Wednesday, March 30, 2011

Book Review: One Child

I literally finished this book thirty seconds ago. While the tears continue spilling I know I have to put my feelings into words as I reflect on this incredibly emotional, life changing book. One Child was written 30 years ago by Torey Hayden. It is the true story of Torey, the teacher, and Sheila, the child.

The book begins with Torey reading a newspaper article about a six year old girl that had abducted, bound, and set fire to a three year old boy who survived but would never be the same. Little did she know that this six year old child would be in her special needs classroom in a months time while awaiting her court ordered hospital commitment.

Sheila enters the classroom and within the first day shows her anger and resistance to authority. During lunch, she captures the classroom goldfish one by one and gouges their eyes out with a pencil, then drops them on the floor to wriggle and die in front of 8 other severely handicapped, and mentally disturbed children. All hell breaks loose and with the other children screaming, Sheila bolts for the door. Torey ends up barricading her in the gym. They stare each other down until Sheila trusts that Torey won't beat her, and goes back to the classroom. Thus entering into an enduring relationship.

Torey is one of the most incredible examples of Christlike love I've ever read about. Sheila, who lives in a one room shack with her father, wears the same clothes every day and night, wets the bed, never bathes, and still, Torey scoops her up and holds the dirty, soiled child and offers her the first affection of her life. Torey becomes a mother figure to Sheila (who had been abandoned by her mother at age four, by being shoved out the door onto the highway). Torey recognizes a spark of genius within Sheila and she ends up testing her IQ which results concluded was 182, true genius.

The pain that Sheila goes through will break your heart, and also, the small bits of JOY will break your heart. Last night when I had concluded reading for the evening, although I am often in tears when I read, I did something I'd never done before. I went into Hannah's room, scooped her sleeping body up in my arms, and sobbed for a half hour. I promised her that I would never abandon her, that her daddy would never abandon her, that she would never have to worry about being too cold, or too hungry, that she would always know that we loved her no matter what and that no matter what she would know that she was a child of God.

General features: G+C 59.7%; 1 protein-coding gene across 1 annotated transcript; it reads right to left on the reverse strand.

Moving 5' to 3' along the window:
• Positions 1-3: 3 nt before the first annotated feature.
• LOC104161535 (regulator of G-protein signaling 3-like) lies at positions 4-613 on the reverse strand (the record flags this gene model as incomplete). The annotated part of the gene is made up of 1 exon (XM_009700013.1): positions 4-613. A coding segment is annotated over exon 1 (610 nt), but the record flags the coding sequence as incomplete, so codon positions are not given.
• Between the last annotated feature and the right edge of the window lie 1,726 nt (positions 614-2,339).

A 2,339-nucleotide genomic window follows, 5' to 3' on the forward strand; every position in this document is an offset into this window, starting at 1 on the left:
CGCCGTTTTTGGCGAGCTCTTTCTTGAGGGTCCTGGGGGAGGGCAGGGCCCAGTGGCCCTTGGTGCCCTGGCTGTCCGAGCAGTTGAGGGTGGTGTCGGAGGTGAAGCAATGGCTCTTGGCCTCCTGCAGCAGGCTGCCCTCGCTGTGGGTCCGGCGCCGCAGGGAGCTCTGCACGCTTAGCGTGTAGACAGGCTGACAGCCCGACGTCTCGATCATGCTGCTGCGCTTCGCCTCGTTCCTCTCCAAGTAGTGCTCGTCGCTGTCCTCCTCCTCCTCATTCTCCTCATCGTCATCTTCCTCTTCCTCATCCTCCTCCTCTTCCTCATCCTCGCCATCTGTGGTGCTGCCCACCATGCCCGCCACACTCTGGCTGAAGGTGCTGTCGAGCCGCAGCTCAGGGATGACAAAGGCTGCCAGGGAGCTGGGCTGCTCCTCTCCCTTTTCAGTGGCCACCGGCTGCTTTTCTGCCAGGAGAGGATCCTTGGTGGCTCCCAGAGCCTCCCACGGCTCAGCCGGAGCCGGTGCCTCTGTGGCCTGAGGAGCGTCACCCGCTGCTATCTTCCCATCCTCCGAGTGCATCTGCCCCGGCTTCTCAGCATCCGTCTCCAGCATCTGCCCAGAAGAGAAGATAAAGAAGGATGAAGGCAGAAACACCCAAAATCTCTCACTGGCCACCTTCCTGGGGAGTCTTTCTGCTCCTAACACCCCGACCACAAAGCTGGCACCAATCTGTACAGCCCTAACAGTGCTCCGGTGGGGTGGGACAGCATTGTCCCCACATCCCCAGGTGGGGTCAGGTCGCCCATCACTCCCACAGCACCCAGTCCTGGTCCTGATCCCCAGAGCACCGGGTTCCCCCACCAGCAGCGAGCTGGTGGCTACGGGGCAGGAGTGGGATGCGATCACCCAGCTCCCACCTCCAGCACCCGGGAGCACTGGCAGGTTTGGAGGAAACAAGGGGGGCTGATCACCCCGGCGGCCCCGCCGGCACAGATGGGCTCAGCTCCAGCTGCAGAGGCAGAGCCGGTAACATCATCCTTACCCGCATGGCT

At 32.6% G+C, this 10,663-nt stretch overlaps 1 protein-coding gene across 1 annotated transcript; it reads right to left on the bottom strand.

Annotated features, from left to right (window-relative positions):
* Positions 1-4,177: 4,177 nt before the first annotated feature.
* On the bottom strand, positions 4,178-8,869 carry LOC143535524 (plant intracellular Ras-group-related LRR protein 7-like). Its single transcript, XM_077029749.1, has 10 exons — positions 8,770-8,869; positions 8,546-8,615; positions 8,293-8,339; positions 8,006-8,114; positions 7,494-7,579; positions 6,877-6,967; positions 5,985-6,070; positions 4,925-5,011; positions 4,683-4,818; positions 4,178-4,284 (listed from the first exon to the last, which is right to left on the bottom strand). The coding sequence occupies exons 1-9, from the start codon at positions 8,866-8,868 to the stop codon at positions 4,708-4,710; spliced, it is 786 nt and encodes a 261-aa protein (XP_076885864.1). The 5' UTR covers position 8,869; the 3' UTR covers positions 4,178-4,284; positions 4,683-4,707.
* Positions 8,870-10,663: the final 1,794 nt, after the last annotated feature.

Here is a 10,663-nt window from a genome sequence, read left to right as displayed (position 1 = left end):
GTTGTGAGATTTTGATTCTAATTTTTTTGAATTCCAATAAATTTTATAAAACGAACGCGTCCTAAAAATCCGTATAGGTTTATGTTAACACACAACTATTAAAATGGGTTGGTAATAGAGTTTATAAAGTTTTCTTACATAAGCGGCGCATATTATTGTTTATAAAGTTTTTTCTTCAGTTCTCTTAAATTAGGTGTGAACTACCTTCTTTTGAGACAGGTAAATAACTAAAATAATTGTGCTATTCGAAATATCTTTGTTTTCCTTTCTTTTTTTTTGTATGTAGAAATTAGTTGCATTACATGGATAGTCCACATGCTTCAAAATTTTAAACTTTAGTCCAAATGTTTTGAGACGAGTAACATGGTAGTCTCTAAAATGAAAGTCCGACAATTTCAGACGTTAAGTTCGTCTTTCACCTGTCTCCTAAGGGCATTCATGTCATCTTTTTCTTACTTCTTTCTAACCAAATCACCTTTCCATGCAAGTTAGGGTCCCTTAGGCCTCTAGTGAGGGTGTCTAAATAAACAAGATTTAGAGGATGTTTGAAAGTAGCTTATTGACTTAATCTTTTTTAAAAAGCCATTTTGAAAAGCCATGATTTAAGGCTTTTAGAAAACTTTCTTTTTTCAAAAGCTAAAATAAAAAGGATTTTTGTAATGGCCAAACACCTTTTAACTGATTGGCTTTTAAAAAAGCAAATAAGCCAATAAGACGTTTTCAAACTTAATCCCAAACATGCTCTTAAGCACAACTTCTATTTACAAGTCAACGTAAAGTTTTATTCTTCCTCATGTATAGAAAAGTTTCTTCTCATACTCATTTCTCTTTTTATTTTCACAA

Another part of the book that made me cry was Anton. Anton was a 29 year old migrant worker who spoke more Spanish than English who was assigned to be Torey's aid. She was fearful that this high school drop out who had never worked with children other than his own two boys would fail to accept the challenge of these children. Anton ends up being an angel who provided much support to Torey and each of the children in the class. At one point, he tells Torey in front of his beaming wife and sons that one day he was going to get his GED, then he would go to college and become a teacher. Torey smiles but realizes that this dream would probably never really come to fruition. After all, he too lived in a one room shack with his family who was barley surviving. He didn't understand the cost and the time that goes into an education.

As I researched 'where they are now' I came across this little quip about Anton: Anton is now in his early fifties. He is married and father of two grown sons. He gained first a bachelor's degree in education and latterly a master's degree in special education with emphasis on mental handicap. Anton has recently celebrated his 20th year of teaching. He currently lives in California where he works in a special education program for Hispanic migrant children.

Oh how that touched me to know that he achieved his goal. How shamed I felt to know that his greatest dream was my reality and that so often I take it for granted that both Adam and I were able to get our educations.

This book left me extremely raw. The abuse that Sheila goes through both mentally, physically, and sexually makes it hard to recommend this book to just anyone. I would recommend it to any teacher, at any stage of their career. It is beautiful. It is Ugly. Mostly it is HONEST and REAL and I think that is what I found so humanly beautiful. It reminded me that we all go through pain, some pain runs deeper than anyone can comprehend. It reminded me that everyone needs love and affection and touching.

In case you were wondering about Sheila this is what I found out from Torey's blog:

Sheila is now in her thirties. She has moved from fast food into the restaurant business and seems to have quite an astute business mind. She remains single and shares her home with two dogs and two cats. Animal rights has become an important cause in her life and she devotes a considerable amount of free time to this work.

Sheila was asked to contribute a word to this page but she has declined. Her privacy is very important to her and she feels that she wants to do nothing to jeopardize her current life. However, she does extend greetings to everyone and thanks them for their interest and says to tell everyone she is now happy.

No comments: